Teurlings Catholic baseball coach Mike Thibodeaux doesn’t like the phrase “small ball” to describe the brand of baseball the Rebels play. He prefers the words “team” or “smart” to go in front of the word “ball.”
And, really, there’s no reason to argue with his phrasing because the results are unmatched in the Acadiana area.
Teurlings has won five state championships in this decade, including three straight. Even on the biggest stages, the Rebels' style is the same: They will bunt and run on opponents until they unravel. Last year’s 10-3 victory against University High in the Division II final was a perfect example of that.
However, Thibodeaux acknowledges that style of play sets an expectation on the players that come through his program. Even if a certain team doesn’t have the natural speed and athleticism that others might, it doesn’t mean Teurlings isn’t going to do what it’s known for.
Fortunately for this year’s Rebels, sitting at 10-3 after winning their past nine games, their execution of “team ball” has been sharp despite not having great speed throughout the roster.
“We don’t measure up on the stopwatch like we’ve been in the past,” Thibodeaux said. “Honestly, it’s not our fastest team. It’s one of the slowest groups I’ve had. But they’re understanding how to execute and what we have to do to have a chance to win ball games."
That execution is starting to translate on the scoreboard. During Teurlings’ nine-game win streak, it is averaging nearly eight runs per game. It’s a contrast to how the Rebels began the season, when they averaged only 2.5 runs per game during a 1-3 start.
That response to that slow start has been what’s impressed Thibodeaux the most.
“The first week of the season, the schedule had a lot to do with it, but we just didn’t play very good baseball," said Thibodeaux, named National Coach of the Year by MaxPreps and the American Baseball Coaches Association in 2016. "But they’ve responded, and you’re seeing it in practice as well as in the game.”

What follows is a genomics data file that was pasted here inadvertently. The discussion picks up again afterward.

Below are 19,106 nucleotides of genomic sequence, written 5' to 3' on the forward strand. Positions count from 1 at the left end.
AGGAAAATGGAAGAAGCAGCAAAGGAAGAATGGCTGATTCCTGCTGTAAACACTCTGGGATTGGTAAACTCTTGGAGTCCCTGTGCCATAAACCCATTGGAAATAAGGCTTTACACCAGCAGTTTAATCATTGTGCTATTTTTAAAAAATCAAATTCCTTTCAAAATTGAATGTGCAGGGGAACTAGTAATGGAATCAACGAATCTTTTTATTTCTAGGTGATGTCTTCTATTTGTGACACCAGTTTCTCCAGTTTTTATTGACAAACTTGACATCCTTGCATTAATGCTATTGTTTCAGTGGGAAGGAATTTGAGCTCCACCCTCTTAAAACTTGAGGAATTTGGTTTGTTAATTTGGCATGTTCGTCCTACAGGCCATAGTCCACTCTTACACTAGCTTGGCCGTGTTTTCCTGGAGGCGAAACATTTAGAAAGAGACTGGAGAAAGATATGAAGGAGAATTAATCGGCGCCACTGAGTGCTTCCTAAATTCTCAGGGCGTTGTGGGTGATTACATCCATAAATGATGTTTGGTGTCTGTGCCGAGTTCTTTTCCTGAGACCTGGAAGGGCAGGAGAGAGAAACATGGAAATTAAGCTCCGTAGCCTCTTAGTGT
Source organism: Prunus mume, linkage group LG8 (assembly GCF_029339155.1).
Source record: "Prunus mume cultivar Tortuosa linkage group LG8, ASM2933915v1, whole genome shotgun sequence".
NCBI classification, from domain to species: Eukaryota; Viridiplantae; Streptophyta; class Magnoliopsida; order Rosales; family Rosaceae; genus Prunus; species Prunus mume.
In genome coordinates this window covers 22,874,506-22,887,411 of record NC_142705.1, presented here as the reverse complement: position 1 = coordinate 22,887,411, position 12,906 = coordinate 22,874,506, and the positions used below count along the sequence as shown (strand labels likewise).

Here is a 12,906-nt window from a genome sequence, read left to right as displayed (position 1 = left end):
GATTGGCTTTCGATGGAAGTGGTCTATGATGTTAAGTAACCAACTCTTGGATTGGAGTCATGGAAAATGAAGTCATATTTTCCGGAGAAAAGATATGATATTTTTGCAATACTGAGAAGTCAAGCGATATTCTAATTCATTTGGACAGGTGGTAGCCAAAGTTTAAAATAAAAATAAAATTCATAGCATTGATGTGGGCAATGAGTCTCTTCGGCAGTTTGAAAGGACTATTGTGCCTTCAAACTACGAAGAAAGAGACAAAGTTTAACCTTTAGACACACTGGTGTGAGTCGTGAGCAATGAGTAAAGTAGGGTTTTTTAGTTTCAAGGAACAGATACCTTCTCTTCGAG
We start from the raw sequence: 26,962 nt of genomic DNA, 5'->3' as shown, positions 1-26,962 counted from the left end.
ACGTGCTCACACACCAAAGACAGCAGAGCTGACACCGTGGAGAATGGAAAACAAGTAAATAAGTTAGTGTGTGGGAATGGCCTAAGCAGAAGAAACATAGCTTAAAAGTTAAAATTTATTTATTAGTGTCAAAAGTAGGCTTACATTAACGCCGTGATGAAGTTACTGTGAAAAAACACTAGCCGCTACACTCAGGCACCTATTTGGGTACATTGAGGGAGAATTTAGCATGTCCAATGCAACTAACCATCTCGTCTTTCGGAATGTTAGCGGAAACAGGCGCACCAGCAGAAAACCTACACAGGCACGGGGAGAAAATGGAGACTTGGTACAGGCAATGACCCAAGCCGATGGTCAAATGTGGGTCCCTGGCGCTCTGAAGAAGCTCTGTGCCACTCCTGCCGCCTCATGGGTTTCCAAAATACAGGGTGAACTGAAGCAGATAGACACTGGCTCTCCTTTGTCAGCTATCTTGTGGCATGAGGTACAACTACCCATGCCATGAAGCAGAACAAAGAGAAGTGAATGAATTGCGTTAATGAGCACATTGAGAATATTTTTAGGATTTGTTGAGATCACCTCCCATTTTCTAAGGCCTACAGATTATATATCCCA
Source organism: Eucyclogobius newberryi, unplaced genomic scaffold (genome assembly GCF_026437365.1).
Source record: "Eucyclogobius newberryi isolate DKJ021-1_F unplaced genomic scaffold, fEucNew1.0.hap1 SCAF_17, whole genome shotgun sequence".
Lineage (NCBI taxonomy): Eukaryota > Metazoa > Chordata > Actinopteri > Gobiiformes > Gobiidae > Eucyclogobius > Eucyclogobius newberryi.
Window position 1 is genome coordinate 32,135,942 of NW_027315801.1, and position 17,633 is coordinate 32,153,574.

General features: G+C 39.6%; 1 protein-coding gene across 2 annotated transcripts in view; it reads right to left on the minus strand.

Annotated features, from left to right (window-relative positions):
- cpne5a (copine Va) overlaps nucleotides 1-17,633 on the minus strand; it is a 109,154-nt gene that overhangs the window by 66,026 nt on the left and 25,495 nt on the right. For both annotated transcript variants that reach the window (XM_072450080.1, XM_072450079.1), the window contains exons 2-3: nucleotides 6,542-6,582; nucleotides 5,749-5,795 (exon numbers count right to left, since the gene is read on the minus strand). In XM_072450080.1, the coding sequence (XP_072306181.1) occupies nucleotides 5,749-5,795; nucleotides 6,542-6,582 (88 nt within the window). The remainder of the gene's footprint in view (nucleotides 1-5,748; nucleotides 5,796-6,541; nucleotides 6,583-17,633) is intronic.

What’s contributed to the response is players embracing new or bigger roles. The only two returning position players that were full-time starters throughout last year are Peyton Lejeune and Dain Turner. Turner is the Rebels’ primary catcher, while Lejeune, the LSWA’s Most Outstanding Player in Class 4A last year, stars on both the mound and at shortstop.
On Lejeune, Thibodeaux said he’s not been “more impressed with a high school ball player since I’ve been Teurlings than I am with him at this part of his senior season.”
“He’s on that level with those kinds of players that are getting it done at a higher level than most of the kids that have come through this program,” the coach said, “but with less around him.”
Two other key returners are senior Landon Trosclair and senior Cameron Delhomme. Trosclair didn’t become a full-time starter until late in district player last year, but now serves as the Rebels’ everyday center fielder and two-hole hitter and contributes some on the mound.
Delhomme was a part of the Rebels’ rotation last year and has maintained that spot this year behind Lejeune and Braxton Gallet. But Delhomme, who served as a designated hitter at times last year, now has a permanent spot in the order and plays second base when he’s not pitching.
Gallet, aside from being Teurlings’ No. 2 starter, is a utility infielder whose brought more consistency on offense as of late, Thibodeaux said.
The key for Teurlings as they near district play is establishing depth on the mound. A number of younger players, such as sophomores Oakley Bourque, Ben Tate and Kaden Boulet, are fighting for time out of the bullpen. Connor Macip, a junior, also has the tools to be formidable reliever.
“He’s got the body for it. He’s got the arm,” Thibodeaux said of Macip. “We’re just trying to groom him into becoming a strike-thrower. If that happens, he could be something special for us, but it’s a work in progress.”